My, My Qualcomm (and Others?)

When I testified before the House in 1998 on H-1B, Qualcomm executive vice president of Human Resources Dan Sullivan happened to be sitting next to me at the witness table. I was a bit taken aback by his raw, gloves-off style. Ever since then I noticed that, among major tech firms, Qualcomm has generally been the one to make the fewest of the obligatory protestations, “Oh, we’d love to hire Americans instead of H-1Bs, but very few Americans are qualified.” So I read with interest this article in The Register  titled , “SEC: Qualcomm Hired Relatives of Chinese Officials to Seal Biz Deals.”

Here are some excerpts:

  • One official asked Qualcomm employees to find an internship for her daughter studying in the US and the company obliged, acknowledging in internal communications that her parents “gave us great help for Q.C. new business development.”
  • Qualcomm provided a $75,000 research grant to a US university on behalf of the son of a foreign official so he could retain his position in its PhD program and renew his student visa. Qualcomm also provided him an internship and later permanent employment, and sent him on a business trip to China (during which he visited his parents over the Chinese New Year) despite concerns expressed about his qualifications for the assignment.
  • The son’s initial interview for permanent employment resulted in a “no hire” decision because he was not “a skills match” and did not “meet the minimum requirements for moving forward with an offer.” Those who interviewed him agreed “he would be a drain on teams he would join.” A human resources director still advocated for the hire, writing, “I know this is a pain, but I think we’re operating under a different paradigm here than a normal ‘hire’/‘no hire’ decision tree. We’re telling this kid … we don’t want to waste time or extend any extra effort in this favor [the telecom company] has asked of Qualcomm, and then turn around and ask the same person we just rejected to do us a special favor.”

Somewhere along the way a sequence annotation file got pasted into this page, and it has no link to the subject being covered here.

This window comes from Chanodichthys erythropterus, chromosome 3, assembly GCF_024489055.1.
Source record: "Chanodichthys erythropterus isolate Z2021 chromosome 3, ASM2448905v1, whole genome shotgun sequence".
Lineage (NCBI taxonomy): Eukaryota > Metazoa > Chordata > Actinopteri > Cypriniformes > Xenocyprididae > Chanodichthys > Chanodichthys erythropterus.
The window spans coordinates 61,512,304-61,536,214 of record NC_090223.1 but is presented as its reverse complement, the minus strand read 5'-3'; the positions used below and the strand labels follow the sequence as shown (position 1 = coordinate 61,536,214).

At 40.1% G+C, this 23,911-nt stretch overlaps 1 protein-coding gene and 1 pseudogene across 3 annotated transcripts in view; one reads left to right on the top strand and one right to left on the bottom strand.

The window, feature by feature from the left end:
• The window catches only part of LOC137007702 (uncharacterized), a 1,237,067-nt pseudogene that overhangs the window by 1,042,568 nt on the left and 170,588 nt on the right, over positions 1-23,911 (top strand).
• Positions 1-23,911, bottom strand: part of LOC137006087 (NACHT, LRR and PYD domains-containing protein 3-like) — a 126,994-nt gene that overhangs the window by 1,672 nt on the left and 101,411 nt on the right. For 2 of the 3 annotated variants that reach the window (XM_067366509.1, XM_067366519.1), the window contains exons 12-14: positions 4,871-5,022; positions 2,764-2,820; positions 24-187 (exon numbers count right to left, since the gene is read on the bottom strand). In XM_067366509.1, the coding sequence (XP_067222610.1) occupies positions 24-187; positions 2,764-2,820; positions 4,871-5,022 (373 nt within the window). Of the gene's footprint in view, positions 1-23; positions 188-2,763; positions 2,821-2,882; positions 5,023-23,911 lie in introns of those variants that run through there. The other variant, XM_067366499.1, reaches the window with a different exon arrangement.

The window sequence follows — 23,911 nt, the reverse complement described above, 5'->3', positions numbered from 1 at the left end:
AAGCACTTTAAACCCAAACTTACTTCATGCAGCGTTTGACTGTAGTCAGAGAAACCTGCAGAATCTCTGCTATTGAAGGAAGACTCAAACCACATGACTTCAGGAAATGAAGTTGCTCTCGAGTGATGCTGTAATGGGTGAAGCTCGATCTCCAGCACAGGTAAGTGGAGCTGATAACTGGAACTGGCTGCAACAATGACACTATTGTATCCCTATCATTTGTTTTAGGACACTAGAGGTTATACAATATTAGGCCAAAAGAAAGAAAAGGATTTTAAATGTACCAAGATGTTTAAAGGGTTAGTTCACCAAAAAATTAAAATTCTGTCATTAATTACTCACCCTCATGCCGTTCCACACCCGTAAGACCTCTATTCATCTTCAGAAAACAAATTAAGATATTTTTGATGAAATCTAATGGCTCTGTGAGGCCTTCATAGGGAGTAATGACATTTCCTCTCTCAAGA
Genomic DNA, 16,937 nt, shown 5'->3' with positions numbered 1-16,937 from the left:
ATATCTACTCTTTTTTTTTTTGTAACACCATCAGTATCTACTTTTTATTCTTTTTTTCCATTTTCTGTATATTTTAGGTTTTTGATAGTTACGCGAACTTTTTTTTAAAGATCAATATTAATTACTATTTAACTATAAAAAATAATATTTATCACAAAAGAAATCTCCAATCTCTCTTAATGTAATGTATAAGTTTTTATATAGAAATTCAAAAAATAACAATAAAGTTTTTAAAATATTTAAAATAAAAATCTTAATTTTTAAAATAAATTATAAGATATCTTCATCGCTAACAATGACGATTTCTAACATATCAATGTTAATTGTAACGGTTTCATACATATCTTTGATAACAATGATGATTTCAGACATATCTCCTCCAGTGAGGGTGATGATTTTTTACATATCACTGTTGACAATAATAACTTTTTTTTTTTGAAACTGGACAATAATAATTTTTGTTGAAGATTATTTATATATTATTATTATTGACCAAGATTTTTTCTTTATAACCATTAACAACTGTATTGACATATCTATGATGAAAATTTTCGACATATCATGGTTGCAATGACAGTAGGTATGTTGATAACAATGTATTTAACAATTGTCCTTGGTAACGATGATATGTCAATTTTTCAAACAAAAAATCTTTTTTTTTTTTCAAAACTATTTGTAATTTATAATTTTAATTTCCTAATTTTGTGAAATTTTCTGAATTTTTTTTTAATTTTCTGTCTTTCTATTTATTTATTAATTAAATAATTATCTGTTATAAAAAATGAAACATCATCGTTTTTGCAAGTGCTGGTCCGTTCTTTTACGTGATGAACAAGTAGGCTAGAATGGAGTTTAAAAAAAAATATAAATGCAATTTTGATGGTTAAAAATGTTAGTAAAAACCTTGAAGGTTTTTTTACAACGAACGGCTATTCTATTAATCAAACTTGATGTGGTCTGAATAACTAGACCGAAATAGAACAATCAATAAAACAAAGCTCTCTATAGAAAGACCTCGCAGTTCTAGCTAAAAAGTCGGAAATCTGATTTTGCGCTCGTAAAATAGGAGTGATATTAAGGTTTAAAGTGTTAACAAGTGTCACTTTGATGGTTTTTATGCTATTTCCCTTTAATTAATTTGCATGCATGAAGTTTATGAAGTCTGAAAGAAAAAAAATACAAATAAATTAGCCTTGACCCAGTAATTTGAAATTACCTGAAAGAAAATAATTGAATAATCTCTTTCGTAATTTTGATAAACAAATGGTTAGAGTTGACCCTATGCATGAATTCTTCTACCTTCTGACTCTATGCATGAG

Well, this explains in part (though far from completely) why I’ve seen so many weak foreign students hired — and much better-qualified Americans passed over.

And those readers of this blog who are techies will recognize immediately the language in that third bullet, because they’ve been rejected so many times for jobs they are highly qualified for. Again, this is mainly due to the age issue and not to the Chinese “princelings” (太子黨), but I’m sure that my techie readers will appreciate the rich irony.

Actually, I now wonder about the earlier stage, gaining admission into U.S. universities in the first place. Maybe a lot of influential people are pulling strings there too, to get mediocre foreign students from third-tier schools back home into well-known U.S. institutions.

Plugging “Qualcomm engineer” into LinkedIn just now, I saw a number of odd transitions, such as one engineer who had gotten her bachelor’s degree at Rajiv Gandhi Proudyogiki Vishwavidyalaya (huh?) but somehow got into Cornell for her master’s. Could be that she was a genius standout at that Indian school, whose talent was duly recognized by Cornell. But it’s hard to ignore the fact that Infosys founder N.R. Narayana Murthy is a former Cornell trustee, and that there are probably numerous such connections that well-heeled students in India can exploit.

Many years ago, when I was handling graduate admissions for my department, we had an applicant whose father had a prestigious government post in East Asia. She had decent but not outstanding grades at a small U.S. four-year college. But out of the blue, a famous ethnic Chinese scientist called me to press for her admission. He couldn’t supply any information about the young woman’s academic talents, but assured me that she would work out.

I must state here that Qualcomm hired a really brilliant grad student of mine from China a few years ago. I served as a reference for him, and gave him an enthusiastic recommendation. But I am sure that most foreign students hired by Qualcomm, as with the industry as a whole, are ordinary people during ordinary work.